Myths and facts you’ll want to know about sleeping through the night
A parents’ guide to getting through the baby sleep myths
Once you have a baby, you’ll be inundated with well-intentioned advice from family, friends and even complete strangers. Everyone has an opinion on the ‘best’ way to do things and you you’ll find yourself quickly learning to smile, say a polite thank you and let it wash over you.
There’s often a lot of unprovoked interest in your baby’s sleeping pattern. Are they sleeping through? No? Oh you should try this then. Don’t give a dummy/bottle/cuddle during the night - you’ll only spoil them. Let them cry/don’t let it cry - the advice can be confusing and overwhelming for a new parent. You will need to follow your own instincts - and learn to separate fact from fiction. So what are the myths?
Common baby sleep myths
1. Babies should sleep through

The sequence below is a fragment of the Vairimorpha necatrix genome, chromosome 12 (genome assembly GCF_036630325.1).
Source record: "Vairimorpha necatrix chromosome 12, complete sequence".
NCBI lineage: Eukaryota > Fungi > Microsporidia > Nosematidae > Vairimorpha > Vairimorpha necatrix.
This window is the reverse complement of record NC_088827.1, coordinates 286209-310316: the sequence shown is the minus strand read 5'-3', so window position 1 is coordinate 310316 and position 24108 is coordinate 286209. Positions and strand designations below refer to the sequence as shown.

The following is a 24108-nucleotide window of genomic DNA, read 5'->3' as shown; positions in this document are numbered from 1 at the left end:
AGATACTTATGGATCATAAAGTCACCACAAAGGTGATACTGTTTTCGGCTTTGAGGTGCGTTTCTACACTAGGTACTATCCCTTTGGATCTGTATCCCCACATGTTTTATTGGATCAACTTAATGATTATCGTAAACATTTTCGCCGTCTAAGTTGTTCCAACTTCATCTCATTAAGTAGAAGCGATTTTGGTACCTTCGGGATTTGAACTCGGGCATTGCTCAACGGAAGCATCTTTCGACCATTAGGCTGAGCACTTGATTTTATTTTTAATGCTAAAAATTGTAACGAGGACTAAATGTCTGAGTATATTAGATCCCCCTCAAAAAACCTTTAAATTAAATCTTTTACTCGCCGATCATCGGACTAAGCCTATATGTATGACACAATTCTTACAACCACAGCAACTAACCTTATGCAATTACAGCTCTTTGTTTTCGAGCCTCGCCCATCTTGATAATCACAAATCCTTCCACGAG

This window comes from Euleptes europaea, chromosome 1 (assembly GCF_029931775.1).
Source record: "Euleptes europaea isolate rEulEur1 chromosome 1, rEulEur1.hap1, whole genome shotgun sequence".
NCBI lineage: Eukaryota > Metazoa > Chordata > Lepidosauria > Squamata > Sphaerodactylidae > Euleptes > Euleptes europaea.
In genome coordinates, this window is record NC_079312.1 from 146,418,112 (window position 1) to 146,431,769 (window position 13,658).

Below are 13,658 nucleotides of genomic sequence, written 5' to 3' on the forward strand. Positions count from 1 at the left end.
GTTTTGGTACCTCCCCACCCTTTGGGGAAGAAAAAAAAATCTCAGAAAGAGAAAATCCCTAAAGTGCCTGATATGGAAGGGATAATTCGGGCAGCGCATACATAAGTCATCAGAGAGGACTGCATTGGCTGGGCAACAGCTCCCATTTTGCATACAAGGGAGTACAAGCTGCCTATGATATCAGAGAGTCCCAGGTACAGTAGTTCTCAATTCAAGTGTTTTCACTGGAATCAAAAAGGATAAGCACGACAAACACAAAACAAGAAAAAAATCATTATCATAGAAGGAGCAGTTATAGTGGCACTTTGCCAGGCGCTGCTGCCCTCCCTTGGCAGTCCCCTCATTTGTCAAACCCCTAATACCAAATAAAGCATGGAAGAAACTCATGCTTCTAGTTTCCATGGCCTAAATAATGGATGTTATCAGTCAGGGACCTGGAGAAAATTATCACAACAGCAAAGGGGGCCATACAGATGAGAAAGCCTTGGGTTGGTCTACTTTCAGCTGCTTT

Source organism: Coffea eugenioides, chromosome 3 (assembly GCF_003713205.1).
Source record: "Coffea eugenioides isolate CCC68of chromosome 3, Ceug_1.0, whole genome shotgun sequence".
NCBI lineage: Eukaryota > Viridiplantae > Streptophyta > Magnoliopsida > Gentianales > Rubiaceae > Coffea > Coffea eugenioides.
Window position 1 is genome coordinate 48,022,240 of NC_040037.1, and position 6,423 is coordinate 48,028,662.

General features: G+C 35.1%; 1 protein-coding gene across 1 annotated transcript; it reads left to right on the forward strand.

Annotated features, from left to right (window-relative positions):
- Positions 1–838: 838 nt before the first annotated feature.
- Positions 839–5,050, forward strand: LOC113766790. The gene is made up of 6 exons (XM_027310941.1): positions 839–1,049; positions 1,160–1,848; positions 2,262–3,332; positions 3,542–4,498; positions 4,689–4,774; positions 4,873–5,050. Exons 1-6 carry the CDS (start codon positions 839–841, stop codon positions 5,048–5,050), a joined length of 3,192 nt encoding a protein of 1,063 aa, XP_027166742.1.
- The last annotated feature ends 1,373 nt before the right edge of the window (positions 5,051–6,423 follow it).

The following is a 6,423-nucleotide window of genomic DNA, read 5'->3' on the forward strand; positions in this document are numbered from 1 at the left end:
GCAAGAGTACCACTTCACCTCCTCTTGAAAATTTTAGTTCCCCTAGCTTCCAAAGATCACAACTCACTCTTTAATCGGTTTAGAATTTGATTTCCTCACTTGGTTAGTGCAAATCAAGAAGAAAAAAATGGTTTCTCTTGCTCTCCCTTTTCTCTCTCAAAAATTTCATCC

‘Sleeping through’, which we generally take to mean around 8 hours if interrupted sleep, this often happens around 4 months: Yes, some babies do manage an eight-hour stretch from 16 weeks (or even earlier) but it’s perfectly possible that your baby wakes for a night feed up to 12 months old. It’s the luck of the draw and parents shouldn’t feel guilty or envious if their little one is still waking for a feed while Junior down the road has been sleeping through since he got home from hospital!
2. Cut out the naps
Then they’ll sleep longer at night: Babies need to nap and if they are cranky and overtired when going to bed it will not help anyone’s quality of sleep. If you find the baby is sleeping too much during the day, then it is OK to wake them earlier from a long daytime nap but don’t cut them out altogether.
3. Put cereal or rice into their bedtime feed and they’ll sleep longer
There is no evidence to suggest that it makes a baby sleep longer. More importantly, it is not safe, and doctors do not advise this as it could increase your baby’s risk of choking. Don’t be sucked in and stick to the recommended weaning advice.
4. You’re spoiling the baby
This is a common one. There’s a school of thought that says we should let the baby cry it out and it will learn to sleep through. Babies are not machines - if they wake, there is usually a reason and ignoring their cries will not enhance a longer slumber.